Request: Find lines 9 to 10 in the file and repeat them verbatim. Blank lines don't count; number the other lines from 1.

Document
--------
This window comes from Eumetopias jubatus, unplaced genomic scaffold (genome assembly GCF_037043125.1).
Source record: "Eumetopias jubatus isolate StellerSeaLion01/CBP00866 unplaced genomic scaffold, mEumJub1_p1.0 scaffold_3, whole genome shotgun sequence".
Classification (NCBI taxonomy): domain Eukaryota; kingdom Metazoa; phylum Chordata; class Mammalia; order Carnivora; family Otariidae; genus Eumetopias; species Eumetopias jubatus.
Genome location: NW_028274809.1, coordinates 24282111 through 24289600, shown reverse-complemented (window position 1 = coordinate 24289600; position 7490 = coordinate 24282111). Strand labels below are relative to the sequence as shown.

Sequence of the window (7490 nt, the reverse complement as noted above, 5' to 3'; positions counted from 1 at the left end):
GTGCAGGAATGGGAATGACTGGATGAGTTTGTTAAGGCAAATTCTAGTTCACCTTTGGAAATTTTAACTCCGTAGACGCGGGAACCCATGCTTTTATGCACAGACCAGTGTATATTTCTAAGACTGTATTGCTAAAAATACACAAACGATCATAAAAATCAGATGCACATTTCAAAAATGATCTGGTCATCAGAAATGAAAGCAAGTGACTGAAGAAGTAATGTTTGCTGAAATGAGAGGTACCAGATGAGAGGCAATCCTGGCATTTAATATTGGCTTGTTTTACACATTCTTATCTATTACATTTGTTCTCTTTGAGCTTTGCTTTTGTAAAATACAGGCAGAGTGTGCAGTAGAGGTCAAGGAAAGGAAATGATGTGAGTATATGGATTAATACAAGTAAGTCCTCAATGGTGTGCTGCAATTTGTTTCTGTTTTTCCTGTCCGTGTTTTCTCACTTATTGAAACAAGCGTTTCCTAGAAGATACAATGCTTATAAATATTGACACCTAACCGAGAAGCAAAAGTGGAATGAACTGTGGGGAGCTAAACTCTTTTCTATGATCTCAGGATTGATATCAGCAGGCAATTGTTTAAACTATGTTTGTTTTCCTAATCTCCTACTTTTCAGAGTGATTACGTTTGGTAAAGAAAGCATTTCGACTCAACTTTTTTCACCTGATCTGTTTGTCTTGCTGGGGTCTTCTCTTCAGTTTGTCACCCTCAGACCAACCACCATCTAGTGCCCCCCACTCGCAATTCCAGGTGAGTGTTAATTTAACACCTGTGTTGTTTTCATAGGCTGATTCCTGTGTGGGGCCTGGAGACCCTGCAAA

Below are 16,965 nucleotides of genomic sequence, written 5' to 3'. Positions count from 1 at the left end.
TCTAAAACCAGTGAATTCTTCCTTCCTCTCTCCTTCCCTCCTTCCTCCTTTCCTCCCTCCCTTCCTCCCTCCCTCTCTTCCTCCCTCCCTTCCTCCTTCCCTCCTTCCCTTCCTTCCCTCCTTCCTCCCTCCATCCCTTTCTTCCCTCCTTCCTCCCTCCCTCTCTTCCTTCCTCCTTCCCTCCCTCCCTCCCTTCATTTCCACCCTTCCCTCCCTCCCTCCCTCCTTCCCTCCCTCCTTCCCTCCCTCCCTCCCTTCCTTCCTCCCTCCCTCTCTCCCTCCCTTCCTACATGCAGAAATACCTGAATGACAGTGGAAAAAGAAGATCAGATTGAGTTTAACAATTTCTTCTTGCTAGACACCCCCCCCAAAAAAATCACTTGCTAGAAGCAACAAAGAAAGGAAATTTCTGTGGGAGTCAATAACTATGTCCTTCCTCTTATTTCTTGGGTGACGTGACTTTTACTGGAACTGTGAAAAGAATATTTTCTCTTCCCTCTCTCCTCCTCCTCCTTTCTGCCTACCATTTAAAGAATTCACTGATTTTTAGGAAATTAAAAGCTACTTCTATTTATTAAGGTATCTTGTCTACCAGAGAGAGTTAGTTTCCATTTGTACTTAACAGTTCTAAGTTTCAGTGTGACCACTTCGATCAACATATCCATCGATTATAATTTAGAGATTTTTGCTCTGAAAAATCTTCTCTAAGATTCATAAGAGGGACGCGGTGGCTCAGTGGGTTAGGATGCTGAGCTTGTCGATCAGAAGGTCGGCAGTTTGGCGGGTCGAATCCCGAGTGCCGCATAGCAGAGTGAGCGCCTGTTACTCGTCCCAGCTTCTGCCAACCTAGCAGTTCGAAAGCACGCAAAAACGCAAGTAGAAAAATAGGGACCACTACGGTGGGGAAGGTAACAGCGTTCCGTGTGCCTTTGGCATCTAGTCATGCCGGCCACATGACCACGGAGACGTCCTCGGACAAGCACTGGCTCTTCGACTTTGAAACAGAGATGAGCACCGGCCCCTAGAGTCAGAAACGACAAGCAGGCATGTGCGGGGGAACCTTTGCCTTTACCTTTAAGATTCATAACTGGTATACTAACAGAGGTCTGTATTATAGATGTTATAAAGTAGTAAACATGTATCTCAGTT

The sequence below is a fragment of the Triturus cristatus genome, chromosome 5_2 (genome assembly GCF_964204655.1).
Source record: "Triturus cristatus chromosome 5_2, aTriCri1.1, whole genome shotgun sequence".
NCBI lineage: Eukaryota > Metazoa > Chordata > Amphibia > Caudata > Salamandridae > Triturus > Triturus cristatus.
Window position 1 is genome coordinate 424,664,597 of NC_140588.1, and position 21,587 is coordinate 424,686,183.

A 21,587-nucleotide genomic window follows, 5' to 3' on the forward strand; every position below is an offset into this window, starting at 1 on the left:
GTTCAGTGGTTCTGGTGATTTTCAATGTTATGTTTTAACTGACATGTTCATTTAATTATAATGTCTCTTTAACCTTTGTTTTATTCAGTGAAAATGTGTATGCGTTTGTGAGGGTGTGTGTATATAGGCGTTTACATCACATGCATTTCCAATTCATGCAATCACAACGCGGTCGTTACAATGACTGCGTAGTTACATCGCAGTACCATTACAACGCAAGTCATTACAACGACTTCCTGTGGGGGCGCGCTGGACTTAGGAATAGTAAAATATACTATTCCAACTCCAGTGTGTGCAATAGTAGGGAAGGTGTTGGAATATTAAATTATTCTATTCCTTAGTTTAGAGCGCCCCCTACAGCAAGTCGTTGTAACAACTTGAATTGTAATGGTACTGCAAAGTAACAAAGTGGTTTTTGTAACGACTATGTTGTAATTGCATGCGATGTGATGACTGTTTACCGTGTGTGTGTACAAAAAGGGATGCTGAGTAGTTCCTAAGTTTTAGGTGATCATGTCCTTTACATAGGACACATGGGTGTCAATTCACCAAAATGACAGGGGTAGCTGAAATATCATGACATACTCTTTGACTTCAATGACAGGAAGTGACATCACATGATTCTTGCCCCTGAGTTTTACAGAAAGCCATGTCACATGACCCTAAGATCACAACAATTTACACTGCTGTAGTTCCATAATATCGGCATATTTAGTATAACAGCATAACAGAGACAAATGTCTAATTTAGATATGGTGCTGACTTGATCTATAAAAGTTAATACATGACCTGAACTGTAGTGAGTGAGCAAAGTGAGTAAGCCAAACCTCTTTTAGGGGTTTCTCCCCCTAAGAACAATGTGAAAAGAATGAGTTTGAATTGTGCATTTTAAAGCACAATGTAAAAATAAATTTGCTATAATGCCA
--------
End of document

The sequence below is a fragment of the Triturus cristatus genome, chromosome 5_2 (genome assembly GCF_964204655.1).
Source record: "Triturus cristatus chromosome 5_2, aTriCri1.1, whole genome shotgun sequence".